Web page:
There is no way to prove this hypothesis. What is certain is that the archontes of Hellas were at the head of Slavs, and that we do not find them again after the 9th century. Our specimen becomes even more interesting if one thinks that by the 8th century its owner had a Christian name and had received the relatively high title of hypatos; presumably he was already baptized. One cannot say the same with certainty about Dargasklavos, in spite of the presence of an invocational monogram on his seal (cf. the seal of the Bulgarian khan Tervel, in Dated Seals, no. 26). In any case, it is clear that these Slavs were part of the imperial administration well before the campaign of Staurakios of 784, which is supposed to have brought about the submission of the Slavs of Hellas (cf. e.g., M. Weithmann, Die slavische Bevölkerung auf der griechischen Halbinsel [Munich, 1978] 120 ff); it is also clear that the empire had started a program of "byzantinization" of the Slavs of Hellas over a century before this is officially reported as the work of Basil I (ibid., 256).

One should add to this dossier that the seal published by Bees (Zur Sigillographie, 202), of a certain archon Θιβητῶν καὶ Ἑλλάδος. Apart from the question as to which Thebai were meante here, those of Boeotia (present-day Thiba) or of Phthiotis (present-day Nea Anchialos), it is obvious that on this seal the term Hellas was used to indicate a special region and not the whole theme of Hellas, to which both Thebai belonged. Compare the seal of an archon Βιχητῶν Ἑλλάδος mentioned also by Bees. We assume that the region of Spercheios was also meant here and that consequently the seal most preferably refers to an archon of what used to be called Belziteia (Koder-Hild, Hellas, 133), running from the mouth of the Spercheios to the shores of the Pagasitikos.

One should, we think, link the above thoughts with the mysterious 8th-century seal of an archbishop of Hellas (Sig., 183 = Laurent, Corpus V/1, no. 555). It is usually, and rather arbitrariyl, attributed to Corinth, but it could as well have been a temporary archbishopric, connected to the Hellas on the Spercheios, that did not survive the late 8th/early 9th century upheavals in the Balkans. This, however, is also hypothetical.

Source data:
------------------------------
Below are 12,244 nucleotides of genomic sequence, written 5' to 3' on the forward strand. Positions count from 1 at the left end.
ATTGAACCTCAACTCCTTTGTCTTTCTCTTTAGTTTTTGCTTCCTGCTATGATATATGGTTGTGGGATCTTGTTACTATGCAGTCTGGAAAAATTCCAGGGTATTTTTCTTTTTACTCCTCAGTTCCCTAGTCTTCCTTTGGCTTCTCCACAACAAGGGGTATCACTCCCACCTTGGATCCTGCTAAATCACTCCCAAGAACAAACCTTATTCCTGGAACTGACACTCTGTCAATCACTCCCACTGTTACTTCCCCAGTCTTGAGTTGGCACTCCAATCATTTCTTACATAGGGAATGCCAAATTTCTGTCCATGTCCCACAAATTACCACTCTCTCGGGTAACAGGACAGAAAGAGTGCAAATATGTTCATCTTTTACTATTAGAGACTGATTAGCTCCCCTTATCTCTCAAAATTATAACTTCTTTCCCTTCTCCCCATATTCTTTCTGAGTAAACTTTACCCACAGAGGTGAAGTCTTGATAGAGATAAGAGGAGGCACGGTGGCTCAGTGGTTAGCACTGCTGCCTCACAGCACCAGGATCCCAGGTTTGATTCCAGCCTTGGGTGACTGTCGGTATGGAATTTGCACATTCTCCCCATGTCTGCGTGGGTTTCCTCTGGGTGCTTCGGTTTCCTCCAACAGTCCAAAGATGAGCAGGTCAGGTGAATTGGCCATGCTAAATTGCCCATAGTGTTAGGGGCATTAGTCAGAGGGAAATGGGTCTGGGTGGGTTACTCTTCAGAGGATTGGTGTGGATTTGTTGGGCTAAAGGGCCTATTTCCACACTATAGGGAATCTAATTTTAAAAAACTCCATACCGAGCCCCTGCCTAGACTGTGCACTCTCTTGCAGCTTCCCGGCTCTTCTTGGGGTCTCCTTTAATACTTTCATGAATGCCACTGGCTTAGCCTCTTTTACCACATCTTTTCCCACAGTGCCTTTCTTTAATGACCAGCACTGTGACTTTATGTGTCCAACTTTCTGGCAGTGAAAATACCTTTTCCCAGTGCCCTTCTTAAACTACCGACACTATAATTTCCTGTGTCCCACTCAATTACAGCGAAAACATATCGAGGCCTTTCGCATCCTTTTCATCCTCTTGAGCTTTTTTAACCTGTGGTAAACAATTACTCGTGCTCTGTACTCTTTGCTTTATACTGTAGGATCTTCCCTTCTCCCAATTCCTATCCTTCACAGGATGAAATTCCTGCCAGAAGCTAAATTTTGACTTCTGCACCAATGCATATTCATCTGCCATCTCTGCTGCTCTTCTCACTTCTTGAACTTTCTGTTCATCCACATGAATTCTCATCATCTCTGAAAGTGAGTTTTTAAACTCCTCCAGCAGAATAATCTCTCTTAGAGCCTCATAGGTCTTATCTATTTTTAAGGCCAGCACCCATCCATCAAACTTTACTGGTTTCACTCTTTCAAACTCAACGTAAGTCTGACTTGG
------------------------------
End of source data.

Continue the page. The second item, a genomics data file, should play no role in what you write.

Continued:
The whole question of the archon of Hellas is examined more in detail in N. Oikonomides, "L'archonte slave de l'Hellade au VIIIe s.." 

A strategos of Hellas, a patrikios, is first mentioned in 695 (Theophanes I, 368); the position was created in the late 7th century, probably by Justinian II (687-695). A tourmarches ton Helladikon is mentioned in 727 at the head of the fleet (Theophanes I, 405). The officials of Hellas are well attested throughout the centuries, those belonging to the "regular" thematic administration (strategoi, ek prosopou, merarchai, tourmarchai, dioiketai, protonotarioi, anagrapheis, epoptai, chartoularioi, judges, and the droungarioi who possibly commanded naval forces, see DO Seals 2, no. 810) as well as those attesting special jurisdisctions insied the thematic framework such as the archontes of Slavic settlements or of Byzantine cities or the imperial administration from a very early date. In the 8th century Hellas was called a strategia, a term als used for the oriental theme of Thrakesion (Zacos-Veglery, no. 254, cf. no. 261), but later the expression θέμα Ἑλλάδος will appear on the seals (cf. DO Seals 2, no. 8.5). Initially this Hellas included, we suppose, whatever remained under imperial control of the former province of Achaia (which was also called Hellas in the Synekdomos), the capital of which was Corinth (cf. DO Seals 2, § 25). Later (ca. 800) the Peloponnesos (DO Seals 2, § 22) constituted a separate theme and Hellas was limited to the north of the Isthmus. The strategos resided possibly in Athens (9th century), certainly in Thebes (first half of the 10th century) and Larissa (second half of the 10th century).

Hellas remained an independent theme adjacent to Peloponnesos, and its strategoi are attested until the last decades of the 11th century (no. 8.54), after what had been Hellas was divided into smaller administrations. But, on the other hand, there was a tendency to combine the financial and fiscal authorities of the two themes, especially the protonotarioi and judges (praitores): this change dates from the late 10th/early 11th century. In the late 11th century the praitores appear on the seals (including a protopraitor: see DO Seals 2, no. 8.39) as well as the doukes of the two themes (see DO Seals 2, no. 8.32; Bon, Péloponnèse, 200-201 and J.-Cl. Cheynet, "Du stratège du thème au duc: chronologie de l'évolution au cours du XIe siècle," TM 9 [1985] 192), and later, the megas doux, the admiral in chief of the Komnenian navy, like Eumathios Philokales (see DO Seals 2, no. 22.15).

For the theme of Hellas, see Listes, 351, n. 360 (biblio.); Koder-Hild, Hellas, 54-67; Herrin; Winkelmann, Ämterstruktur, 92-95, 123-25; and Kühn, Armee, 240-41.